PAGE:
An Update On The General Assembly
The Maryland General Assembly is back for the 437th legislative session. On January 18, Governor Larry Hogan introduced to the legislature a $17.1 billion operating budget for Fiscal Year 2018.
This is the third year that Governor Hogan has introduced a budget that is 100 percent structurally balanced. The FY2018 budget meets or exceeds the recommended level by the legislature’s spending affordability committee. It also leaves a fund balance of $144 million, which is more than the recommended amount by the committee. It does not raise taxes, cut services or raid special funds. In addition, it leaves $1 billion in reserve and provides record funding of $6.4 billion for K-12 education.
Governor Hogan’s capital budget limits borrowing to $995 million. This is necessary in order to keep the state’s debt service payments from rising. Governor Hogan stated that with the past two fiscal year budgets and this fiscal year budget, the state will save nearly $700 million in debt service payments. The governor recognizes that more needs to be done to reduce the debt.
Education is a top priority in the governor’s budgets; therefore, two-thirds or $6.4 billion of the capital budget funds education projects, including school construction. This fully funds all state aid programs with a growth of $60.4 million for local schools. FY2018 has designated $334 million for school construction projects, with Baltimore City receiving the greatest amount of the budgeted funds, more than any other jurisdiction in the state. Once the FY2018 budget passes, Governor Hogan will have invested nearly $19 billion into education since taking office.
Unfortunately, the legislative mandated spending is 83 percent of the operating budget. Because of the mandates, spending will grow at a rate faster than projections of current revenue. The state has a large structural gap that will continue to grow due to the mandated spending. In order to reduce this gap, the governor has introduced legislation called the Common Sense Spending Act of 2017. As defined by the governor, this act “would limit the growth of mandated spending in FY2019 by giving the state flexibility to limit mandates that grow faster than the state’s revenues, while preserving funding for critical areas like education and debt service payments.”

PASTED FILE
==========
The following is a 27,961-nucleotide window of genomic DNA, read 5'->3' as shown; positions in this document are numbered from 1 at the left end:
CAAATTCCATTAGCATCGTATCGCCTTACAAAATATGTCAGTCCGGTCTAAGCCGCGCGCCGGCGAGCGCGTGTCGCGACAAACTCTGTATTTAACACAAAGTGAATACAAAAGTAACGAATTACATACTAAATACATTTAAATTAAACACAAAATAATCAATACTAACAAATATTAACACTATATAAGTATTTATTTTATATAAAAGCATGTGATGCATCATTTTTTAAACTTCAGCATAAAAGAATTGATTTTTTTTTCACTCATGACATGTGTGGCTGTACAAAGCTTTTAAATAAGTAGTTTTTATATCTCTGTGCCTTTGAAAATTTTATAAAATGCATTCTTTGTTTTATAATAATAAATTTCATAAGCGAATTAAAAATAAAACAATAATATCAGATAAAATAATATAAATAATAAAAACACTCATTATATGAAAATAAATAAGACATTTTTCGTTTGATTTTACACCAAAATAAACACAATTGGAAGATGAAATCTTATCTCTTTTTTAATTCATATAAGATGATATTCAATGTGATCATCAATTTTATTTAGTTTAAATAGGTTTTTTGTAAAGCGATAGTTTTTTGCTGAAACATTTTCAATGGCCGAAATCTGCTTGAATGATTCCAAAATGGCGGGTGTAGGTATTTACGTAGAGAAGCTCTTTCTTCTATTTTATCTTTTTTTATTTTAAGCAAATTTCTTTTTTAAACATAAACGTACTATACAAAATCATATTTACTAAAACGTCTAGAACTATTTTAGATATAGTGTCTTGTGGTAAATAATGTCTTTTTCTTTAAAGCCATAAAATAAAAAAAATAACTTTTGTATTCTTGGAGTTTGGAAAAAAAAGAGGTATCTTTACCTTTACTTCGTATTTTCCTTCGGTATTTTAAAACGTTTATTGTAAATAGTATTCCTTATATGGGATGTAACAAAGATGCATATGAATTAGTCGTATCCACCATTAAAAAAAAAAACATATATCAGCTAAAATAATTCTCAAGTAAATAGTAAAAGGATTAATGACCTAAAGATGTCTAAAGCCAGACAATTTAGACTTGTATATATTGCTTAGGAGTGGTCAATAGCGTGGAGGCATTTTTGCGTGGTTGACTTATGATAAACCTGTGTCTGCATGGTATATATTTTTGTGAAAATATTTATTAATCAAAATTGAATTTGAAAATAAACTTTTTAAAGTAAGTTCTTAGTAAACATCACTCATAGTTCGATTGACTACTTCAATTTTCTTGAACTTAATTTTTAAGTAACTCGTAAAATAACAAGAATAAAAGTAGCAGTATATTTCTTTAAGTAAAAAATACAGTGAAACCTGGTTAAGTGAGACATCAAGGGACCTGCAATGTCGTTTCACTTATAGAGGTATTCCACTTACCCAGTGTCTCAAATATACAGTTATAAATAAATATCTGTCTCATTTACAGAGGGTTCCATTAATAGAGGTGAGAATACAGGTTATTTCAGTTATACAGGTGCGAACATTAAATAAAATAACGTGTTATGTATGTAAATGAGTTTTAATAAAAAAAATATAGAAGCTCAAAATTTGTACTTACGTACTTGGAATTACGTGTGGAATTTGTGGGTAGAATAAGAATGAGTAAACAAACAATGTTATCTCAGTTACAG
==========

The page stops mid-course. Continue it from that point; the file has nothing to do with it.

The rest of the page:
One additional act that Governor Hogan proposed is the Fiscal Responsibility Act of 2017. This act will “address revenue volatility by ending the practice of using temporary revenue spikes to fund known recurring future expenses.” In the years that there is an excess of revenue, the surplus will automatically move to the state’s Rainy Day Fund. This revenue will be available for use in the leaner revenue years to support budgetary requirements.
The growing use of illegal drugs in society is a major concern at all levels of Maryland government. The governor is aware of the problems illegal drugs have presented within the state, and he has included in the budget $1.3 billion for mental health and substance use disorder services, as well as an additional $4 million in funding for support for Maryland citizens who are fighting heroin and opioid addiction.
Governor Hogan has once again proposed a fiscally balanced budget, one that does not raise taxes, cut services or raid special funds. Education is fully funded, and legislation has been introduced to put away possible excess funds into the Rainy Day Fund for future budgetary use. Governor Hogan has worked hard to provide for the needs of Marylanders not only for 2018 but for the years to come. I stand behind the governor’s efforts to achieve these worthy goals.